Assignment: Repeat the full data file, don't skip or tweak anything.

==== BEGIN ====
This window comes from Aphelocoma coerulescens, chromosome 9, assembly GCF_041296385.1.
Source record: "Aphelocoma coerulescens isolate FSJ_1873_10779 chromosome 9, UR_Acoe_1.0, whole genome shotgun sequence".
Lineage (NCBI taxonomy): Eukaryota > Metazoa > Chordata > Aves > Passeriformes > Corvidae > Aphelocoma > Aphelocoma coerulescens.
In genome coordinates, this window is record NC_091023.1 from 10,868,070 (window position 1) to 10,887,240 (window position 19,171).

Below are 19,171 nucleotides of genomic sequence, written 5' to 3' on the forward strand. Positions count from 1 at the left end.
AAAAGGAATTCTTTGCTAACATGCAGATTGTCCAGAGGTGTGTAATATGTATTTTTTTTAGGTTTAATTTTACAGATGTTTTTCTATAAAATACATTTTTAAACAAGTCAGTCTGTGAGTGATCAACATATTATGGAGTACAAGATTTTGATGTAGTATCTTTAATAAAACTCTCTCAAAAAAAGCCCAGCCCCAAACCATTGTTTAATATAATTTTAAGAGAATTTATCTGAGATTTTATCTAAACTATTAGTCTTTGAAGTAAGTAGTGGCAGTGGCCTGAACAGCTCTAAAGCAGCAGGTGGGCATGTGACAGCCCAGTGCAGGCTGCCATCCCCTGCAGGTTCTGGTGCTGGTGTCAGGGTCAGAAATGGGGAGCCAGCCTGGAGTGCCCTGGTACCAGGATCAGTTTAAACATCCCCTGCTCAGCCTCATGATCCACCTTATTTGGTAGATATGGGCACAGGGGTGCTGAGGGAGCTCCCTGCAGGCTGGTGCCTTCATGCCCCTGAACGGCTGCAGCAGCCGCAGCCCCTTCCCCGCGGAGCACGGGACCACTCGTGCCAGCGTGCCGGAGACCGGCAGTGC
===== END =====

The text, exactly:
This window comes from Aphelocoma coerulescens, chromosome 9, assembly GCF_041296385.1.
Source record: "Aphelocoma coerulescens isolate FSJ_1873_10779 chromosome 9, UR_Acoe_1.0, whole genome shotgun sequence".
Lineage (NCBI taxonomy): Eukaryota > Metazoa > Chordata > Aves > Passeriformes > Corvidae > Aphelocoma > Aphelocoma coerulescens.
In genome coordinates, this window is record NC_091023.1 from 10,868,070 (window position 1) to 10,887,240 (window position 19,171).

Below are 19,171 nucleotides of genomic sequence, written 5' to 3' on the forward strand. Positions count from 1 at the left end.
AAAAGGAATTCTTTGCTAACATGCAGATTGTCCAGAGGTGTGTAATATGTATTTTTTTTAGGTTTAATTTTACAGATGTTTTTCTATAAAATACATTTTTAAACAAGTCAGTCTGTGAGTGATCAACATATTATGGAGTACAAGATTTTGATGTAGTATCTTTAATAAAACTCTCTCAAAAAAAGCCCAGCCCCAAACCATTGTTTAATATAATTTTAAGAGAATTTATCTGAGATTTTATCTAAACTATTAGTCTTTGAAGTAAGTAGTGGCAGTGGCCTGAACAGCTCTAAAGCAGCAGGTGGGCATGTGACAGCCCAGTGCAGGCTGCCATCCCCTGCAGGTTCTGGTGCTGGTGTCAGGGTCAGAAATGGGGAGCCAGCCTGGAGTGCCCTGGTACCAGGATCAGTTTAAACATCCCCTGCTCAGCCTCATGATCCACCTTATTTGGTAGATATGGGCACAGGGGTGCTGAGGGAGCTCCCTGCAGGCTGGTGCCTTCATGCCCCTGAACGGCTGCAGCAGCCGCAGCCCCTTCCCCGCGGAGCACGGGACCACTCGTGCCAGCGTGCCGGAGACCGGCAGTGC